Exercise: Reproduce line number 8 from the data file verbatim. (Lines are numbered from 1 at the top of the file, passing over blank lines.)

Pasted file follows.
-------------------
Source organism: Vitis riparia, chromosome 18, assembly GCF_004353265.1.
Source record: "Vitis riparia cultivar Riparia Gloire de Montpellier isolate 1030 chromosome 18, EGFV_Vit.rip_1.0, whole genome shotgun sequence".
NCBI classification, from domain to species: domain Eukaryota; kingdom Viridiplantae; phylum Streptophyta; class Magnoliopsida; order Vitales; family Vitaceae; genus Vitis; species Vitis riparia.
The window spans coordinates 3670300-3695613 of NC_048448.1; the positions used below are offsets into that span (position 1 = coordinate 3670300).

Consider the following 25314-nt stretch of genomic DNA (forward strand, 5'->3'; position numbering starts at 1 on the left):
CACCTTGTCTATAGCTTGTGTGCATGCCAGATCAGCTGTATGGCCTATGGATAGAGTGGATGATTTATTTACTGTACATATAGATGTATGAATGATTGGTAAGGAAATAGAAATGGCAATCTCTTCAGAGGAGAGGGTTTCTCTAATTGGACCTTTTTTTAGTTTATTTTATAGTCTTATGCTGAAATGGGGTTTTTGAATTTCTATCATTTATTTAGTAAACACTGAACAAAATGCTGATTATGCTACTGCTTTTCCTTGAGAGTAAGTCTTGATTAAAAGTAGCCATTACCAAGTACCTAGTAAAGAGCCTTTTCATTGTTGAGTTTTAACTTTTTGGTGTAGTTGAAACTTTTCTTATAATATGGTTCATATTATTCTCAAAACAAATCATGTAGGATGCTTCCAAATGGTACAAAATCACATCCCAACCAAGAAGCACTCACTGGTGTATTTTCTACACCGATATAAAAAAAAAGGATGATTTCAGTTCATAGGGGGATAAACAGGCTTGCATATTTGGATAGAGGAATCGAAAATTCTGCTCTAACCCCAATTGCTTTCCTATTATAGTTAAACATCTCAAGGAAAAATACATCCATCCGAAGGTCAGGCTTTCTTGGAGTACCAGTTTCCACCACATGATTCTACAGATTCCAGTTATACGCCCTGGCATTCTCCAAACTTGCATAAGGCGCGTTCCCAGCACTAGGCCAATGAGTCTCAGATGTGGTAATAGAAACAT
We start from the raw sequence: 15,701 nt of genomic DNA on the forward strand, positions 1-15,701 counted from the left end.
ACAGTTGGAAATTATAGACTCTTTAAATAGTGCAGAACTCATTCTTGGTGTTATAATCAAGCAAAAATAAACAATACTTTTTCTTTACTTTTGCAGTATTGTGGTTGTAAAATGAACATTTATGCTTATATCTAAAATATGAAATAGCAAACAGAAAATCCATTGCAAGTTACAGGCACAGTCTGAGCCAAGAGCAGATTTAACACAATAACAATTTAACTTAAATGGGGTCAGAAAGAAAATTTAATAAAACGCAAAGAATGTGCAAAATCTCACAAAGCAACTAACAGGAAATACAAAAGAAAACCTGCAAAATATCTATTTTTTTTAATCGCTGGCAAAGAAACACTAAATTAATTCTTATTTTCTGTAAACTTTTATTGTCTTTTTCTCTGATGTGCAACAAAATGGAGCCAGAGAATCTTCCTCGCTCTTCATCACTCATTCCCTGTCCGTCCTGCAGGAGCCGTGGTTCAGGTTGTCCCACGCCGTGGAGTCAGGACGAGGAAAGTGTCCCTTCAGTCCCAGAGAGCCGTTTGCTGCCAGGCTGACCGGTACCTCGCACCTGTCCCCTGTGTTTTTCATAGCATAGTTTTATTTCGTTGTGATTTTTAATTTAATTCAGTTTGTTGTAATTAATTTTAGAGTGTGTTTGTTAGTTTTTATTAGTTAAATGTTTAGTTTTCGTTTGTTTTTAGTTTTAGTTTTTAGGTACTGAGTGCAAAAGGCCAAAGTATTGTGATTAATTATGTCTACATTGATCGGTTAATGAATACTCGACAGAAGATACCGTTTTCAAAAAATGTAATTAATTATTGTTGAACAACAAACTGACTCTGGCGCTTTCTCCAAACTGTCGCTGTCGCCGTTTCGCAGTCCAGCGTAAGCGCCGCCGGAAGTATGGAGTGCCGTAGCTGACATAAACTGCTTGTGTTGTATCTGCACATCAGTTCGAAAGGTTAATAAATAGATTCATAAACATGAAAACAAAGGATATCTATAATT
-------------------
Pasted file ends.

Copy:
ACAGTTGGAAATTATAGACTCTTTAAATAGTGCAGAACTCATTCTTGGTGTTATAATCAAGCAAAAATAAACAATACTTTTTCTTTACTTTTGCAGTATTGTGGTTGTAAAATGAACATTTATGCTTATATCTAAAATATGAAATAGCAAACAGAAAATCCATTGCAAGTTACAGGCACAGTCTGAGCCAAGAGCAGATTTAACACAATAACAATTTAACTTAAATGGGGTCAGAAAGAAAATTTAATAAAACGCAAAGAATGTGCAAAATCTCACAAAGCAACTAACAGGAAATACAAAAGAAAACCTGCAAAATATCTATTTTTTTTAATCGCTGGCAAAGAAACACTAAATTAATTCTTATTTTCTGTAAACTTTTATTGTCTTTTTCTCTGATGTGCAACAAAATGGAGCCAGAGAATCTTCCTCGCTCTTCATCACTCATTCCCTGTCCGTCCTGCAGGAGCCGTGGTTCAGGTTGTCCCACGCCGTGGAGTCAGGACGAGGAAAGTGTCCCTTCAGTCCCAGAGAGCCGTTTGCTGCCAGGCTGACCGGTACCTCGCACCTGTCCCCTGTGTTTTTCATAGCATAGTTTTATTTCGTTGTGATTTTTAATTTAATTCAGTTTGTTGTAATTAATTTTAGAGTGTGTTTGTTAGTTTTTATTAGTTAAATGTTTAGTTTTCGTTTGTTTTTAGTTTTAGTTTTTAGGTACTGAGTGCAAAAGGCCAAAGTATTGTGATTAATTATGTCTACATTGATCGGTTAATGAATACTCGACAGAAGATACCGTTTTCAAAAAATGTAATTAATTATTGTTGAACAACAAACTGACTCTGGCGCTTTCTCCAAACTGTCGCTGTCGCCGTTTCGCAGTCCAGCGTAAGCGCCGCCGGAAGTATGGAGTGCCGTAGCTGACATAAACTGCTTGTGTTGTATCTGCACATCAGTTCGAAAGGTTAATAAATAGATTCATAAACATGAAAACAAAGGATATCTATAATT